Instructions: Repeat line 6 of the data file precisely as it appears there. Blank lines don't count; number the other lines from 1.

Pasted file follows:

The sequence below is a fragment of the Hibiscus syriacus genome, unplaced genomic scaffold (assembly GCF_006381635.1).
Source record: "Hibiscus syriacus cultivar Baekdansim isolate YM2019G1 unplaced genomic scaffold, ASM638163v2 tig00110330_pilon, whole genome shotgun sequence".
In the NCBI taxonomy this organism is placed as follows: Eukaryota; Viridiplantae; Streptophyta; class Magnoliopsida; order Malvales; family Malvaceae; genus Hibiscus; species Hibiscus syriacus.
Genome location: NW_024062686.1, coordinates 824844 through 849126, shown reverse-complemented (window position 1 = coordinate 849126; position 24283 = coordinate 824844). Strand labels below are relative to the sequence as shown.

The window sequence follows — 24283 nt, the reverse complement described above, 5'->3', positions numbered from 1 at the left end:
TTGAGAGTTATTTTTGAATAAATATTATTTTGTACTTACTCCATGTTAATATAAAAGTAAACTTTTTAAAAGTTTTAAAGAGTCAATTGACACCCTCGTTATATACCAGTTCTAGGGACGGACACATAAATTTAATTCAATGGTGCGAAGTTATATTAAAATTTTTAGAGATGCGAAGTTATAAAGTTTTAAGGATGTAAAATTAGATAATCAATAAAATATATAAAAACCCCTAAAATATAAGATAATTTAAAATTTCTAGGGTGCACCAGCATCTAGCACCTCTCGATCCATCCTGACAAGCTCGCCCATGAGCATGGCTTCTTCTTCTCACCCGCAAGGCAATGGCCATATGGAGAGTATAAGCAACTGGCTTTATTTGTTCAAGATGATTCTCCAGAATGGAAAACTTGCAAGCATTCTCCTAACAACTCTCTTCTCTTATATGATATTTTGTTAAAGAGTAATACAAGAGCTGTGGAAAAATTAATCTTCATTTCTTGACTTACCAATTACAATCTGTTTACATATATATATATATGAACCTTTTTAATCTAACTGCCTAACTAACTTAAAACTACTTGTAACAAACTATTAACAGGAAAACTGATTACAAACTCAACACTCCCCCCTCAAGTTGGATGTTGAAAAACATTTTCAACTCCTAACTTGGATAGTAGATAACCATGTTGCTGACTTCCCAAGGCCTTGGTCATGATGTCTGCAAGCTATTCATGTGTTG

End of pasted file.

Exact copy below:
TTGAGAGTTATTTTTGAATAAATATTATTTTGTACTTACTCCATGTTAATATAAAAGTAAACTTTTTAAAAGTTTTAAAGAGTCAATTGACACCCTCGTTATATACCAGTTCTAGGGACGGACACATAAATTTAATTCAATGGTGCGAAGTTATATTAAAATTTTTAGAGATGCGAAGTTATAAAGTTTTAAGGATGTAAAATTAGATAATCAATAAAATATATAAAAACCCCTAAAATATAAGATAATTTAAAATTTCTAGGGTGCACCAGCATCTAGCACCTCTCGATCCATCCTGACAAGCTCGCCCATGAGCATGGCTTCTTCTTCTCACCCGCAAGGCAATGGCCATATGGAGAGTATAAGCAACTGGCTTTATTTGTTCAAGATGATTCTCCAGAATGGAAAACTTGCAAGCATTCTCCTAACAACTCTCTTCTCTTATATGATATTTTGTTAAAGAGTAATACAAGAGCTGTGGAAAAATTAATCTTCATTTCTTGACTTACCAATTACAATCTGTTTACATATATATATATATGAACCTTTTTAATCTAACTGCCTAACTAACTTAAAACTACTTGTAACAAACTATTAACAGGAAAACTGATTACAAACTCAACACTCCCCCCTCAAGTTGGATGTTGAAAAACATTTTCAACTCCTAACTTGGATAGTAGATAACCATGTTGCTGACTTCCCAAGGCCTTGGTCATGATGTCTGCAAGCTATTCATGTGTTG